May 9, 2020
Essential oils have been a source of natural healing and health for thousands of years; however, over the last few decades, more and more people have learned about the benefits of essential oils and have started to implement them into their daily routines. As the demand for essential oils continues to increase, so does the demand for the plants from which they come, and for several plants, this demand has led to extreme overharvesting and potential extinction.
The ever-growing demand for essential oils requires that farmers and suppliers harvest more and more essential oil-producing plants. Such practices quickly lead to overharvesting and can jeopardize a plant’s overall population. Many farmers and suppliers still practice sustainable farming, which includes harvesting only limited amounts of a plant to ensure that its worldwide supply is not depleted. Unfortunately, however, there are enough people who continue to excessively harvest plants in an attempt to supply the insatiable demand for essential oils. As a result, many plants are now critically endangered and risking extinction.
The plants that are most affected by overharvesting include plants that grow in the wild (as opposed to cultivated plants) and trees. These plants are particularly affected by overharvesting because there is a limited supply and, in some cases, the plant takes longer to grow to a mature state in which it can provide pure and effective essential oils.
As plants become endangered, the price for their essential oil increases and there are often more laws to protect the plants; however, people continue to harvest the plants and illegally trade or smuggle them to buyers. If overharvesting continues, there will come a point where the supply for specific plants or oils is completely dried up, or regulatory agencies will intervene to more strictly limit the amount of plants harvested and the oil produced.
Spikenard is considered a precious and rare oil, and has been for thousands of years. This herbaceous plant grows in the harsh conditions on the Himalayan mountains. Throughout history, people have used Spikenard to help with anxiety, stress, or insomnia. It is also known to help with digestive issues, migraines, inflammation, depression, and more. Today, Spikenard continues to be seemingly irresistible to both essential oil companies and users — and to farmers who supply essential oils.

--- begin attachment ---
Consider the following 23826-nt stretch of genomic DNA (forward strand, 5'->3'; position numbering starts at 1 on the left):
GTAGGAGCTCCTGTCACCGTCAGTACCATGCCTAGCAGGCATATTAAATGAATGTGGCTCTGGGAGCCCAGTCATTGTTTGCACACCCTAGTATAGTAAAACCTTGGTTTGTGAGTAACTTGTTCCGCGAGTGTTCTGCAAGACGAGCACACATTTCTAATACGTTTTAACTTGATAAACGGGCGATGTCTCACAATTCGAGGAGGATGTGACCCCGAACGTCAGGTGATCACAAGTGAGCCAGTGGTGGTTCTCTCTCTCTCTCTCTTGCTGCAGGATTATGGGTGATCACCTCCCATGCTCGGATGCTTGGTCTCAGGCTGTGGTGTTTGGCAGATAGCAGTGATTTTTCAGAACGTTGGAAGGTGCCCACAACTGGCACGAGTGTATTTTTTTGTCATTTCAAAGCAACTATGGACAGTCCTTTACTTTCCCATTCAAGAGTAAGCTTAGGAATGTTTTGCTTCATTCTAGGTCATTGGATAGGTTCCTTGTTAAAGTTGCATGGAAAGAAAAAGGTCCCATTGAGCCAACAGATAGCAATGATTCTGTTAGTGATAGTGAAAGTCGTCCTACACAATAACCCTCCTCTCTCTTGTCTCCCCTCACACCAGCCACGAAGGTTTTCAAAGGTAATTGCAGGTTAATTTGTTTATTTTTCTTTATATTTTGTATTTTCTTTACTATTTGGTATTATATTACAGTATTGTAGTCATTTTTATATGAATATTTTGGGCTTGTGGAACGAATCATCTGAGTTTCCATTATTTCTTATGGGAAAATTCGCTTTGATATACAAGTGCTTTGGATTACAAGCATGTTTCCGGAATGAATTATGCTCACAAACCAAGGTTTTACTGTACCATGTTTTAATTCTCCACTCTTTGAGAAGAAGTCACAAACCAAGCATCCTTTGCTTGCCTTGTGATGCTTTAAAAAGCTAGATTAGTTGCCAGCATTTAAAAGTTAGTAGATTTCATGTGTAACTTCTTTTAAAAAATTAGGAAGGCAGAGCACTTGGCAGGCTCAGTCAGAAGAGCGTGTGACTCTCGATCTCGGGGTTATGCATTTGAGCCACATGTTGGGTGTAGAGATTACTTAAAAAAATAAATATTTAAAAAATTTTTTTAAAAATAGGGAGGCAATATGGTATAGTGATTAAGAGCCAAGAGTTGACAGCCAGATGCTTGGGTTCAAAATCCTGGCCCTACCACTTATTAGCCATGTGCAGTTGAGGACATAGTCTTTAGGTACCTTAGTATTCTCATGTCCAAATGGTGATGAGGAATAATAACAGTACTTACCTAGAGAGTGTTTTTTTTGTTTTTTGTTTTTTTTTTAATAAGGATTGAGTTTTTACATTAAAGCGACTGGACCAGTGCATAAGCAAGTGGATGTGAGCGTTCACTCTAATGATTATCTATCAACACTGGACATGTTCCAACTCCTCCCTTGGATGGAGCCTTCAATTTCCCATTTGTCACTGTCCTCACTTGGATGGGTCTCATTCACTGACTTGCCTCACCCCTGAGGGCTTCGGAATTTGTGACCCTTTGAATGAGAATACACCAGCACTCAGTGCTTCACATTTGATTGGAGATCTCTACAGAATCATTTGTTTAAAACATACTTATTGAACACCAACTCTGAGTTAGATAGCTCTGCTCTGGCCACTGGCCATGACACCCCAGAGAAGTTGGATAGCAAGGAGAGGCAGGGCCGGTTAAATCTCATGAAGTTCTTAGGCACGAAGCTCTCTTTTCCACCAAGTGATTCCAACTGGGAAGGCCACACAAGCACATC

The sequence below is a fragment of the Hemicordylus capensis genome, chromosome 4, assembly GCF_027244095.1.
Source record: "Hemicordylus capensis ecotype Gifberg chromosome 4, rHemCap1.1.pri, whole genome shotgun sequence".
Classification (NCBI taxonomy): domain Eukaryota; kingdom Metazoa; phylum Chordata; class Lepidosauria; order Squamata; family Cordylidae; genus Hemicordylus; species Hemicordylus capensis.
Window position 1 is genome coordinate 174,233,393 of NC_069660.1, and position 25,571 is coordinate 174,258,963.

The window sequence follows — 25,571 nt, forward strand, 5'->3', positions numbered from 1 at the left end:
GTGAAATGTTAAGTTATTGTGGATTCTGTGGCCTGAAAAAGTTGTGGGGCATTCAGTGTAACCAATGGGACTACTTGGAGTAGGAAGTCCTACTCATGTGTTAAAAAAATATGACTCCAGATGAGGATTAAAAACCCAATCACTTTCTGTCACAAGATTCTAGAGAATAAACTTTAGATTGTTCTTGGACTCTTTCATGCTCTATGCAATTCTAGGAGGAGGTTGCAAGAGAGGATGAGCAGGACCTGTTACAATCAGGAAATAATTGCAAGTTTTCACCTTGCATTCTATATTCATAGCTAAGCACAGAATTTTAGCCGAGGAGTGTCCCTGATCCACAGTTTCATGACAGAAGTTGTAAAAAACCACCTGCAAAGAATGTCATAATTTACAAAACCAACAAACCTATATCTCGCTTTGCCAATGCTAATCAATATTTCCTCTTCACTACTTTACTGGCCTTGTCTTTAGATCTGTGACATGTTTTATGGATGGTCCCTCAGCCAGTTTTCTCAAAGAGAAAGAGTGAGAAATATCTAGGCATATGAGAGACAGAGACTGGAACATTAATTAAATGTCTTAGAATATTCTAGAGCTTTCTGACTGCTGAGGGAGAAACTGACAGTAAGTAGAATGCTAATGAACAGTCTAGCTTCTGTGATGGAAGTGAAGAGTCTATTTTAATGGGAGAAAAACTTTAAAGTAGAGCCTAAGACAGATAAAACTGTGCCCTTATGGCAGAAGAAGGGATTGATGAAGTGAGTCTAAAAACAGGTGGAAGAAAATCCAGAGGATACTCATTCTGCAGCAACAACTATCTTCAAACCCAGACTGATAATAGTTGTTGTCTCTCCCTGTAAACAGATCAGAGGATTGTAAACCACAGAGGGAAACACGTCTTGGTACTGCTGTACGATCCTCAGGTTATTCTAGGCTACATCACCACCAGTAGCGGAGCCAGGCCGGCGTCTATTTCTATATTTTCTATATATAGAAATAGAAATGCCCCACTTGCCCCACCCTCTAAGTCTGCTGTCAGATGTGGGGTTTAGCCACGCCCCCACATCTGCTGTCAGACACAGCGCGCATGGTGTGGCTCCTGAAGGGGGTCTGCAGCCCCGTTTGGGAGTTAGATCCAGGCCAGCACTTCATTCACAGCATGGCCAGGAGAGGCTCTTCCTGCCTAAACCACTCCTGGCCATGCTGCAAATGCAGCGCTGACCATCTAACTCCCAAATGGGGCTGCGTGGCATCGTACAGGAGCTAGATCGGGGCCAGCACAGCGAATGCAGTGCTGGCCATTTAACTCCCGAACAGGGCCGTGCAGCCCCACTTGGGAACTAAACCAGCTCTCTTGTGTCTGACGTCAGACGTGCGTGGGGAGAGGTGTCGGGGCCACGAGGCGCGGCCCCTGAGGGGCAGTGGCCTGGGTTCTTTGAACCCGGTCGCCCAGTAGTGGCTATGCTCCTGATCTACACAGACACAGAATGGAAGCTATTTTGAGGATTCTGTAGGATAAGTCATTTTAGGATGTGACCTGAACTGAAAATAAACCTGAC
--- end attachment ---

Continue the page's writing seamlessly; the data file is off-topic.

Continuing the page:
While it may not seem harmful to have such a high demand for an essential oil, such a demand on Spikenard quickly takes its toll for several reasons:
As a result of these factors and others, overharvesting Spikenard has resulted in it being listed as critically endangered with a decreasing population trend. In fact, Spikenard is facing complete extinction in the next few years unless dramatic drastic measures are taken to protect it, as well as to improve and enforce sustainable harvesting practices worldwide.
At Rocky Mountain Oils, our number-one priority is caring for Mother Nature and the plants from which our oils are sourced. We recognize the benefits of essential oils and love being able to provide those benefits to you and your family. However, we also recognize our responsibility to care for the earth that provides these incredible plants.
Because we care about Mother Nature and the plants used for essential oils, we have chosen to no longer carry Spikenard essential oil due to its critically endangered status. We will also be reformulating any blend that contains Spikenard.
We understand that there are likely many who will continue to harvest and sell Spikenard; however, we believe that every little bit can help, and we encourage you to join us in our efforts to contribute to the protection and demand for ethical, sustainable harvesting of this precious plant.
Birkmayer, Florian, MD. “Farewell Palo Sant, Farewell Spikenard: Eulogy For Lost Essential Oils.” The International Journal of Professional Holistic Aromatherapy 7, no. 4 (2019): 41-43.
Red List. “Nardostachys jatamansi.” IUCNRedList.org. https://www.iucnredlist.org/species/50126627/50131395
Rufford Foundation. “Conservation of Critically Endangered Nardostachys jatamansi DC.” Rufford.org. https://www.rufford.org/files/20558-1%20Leaflet.pdf
Tisserand, Robert. “Spikenard and Sustainability.” Tisserand Institute. https://tisserandinstitute.org/spikenard-sustainability/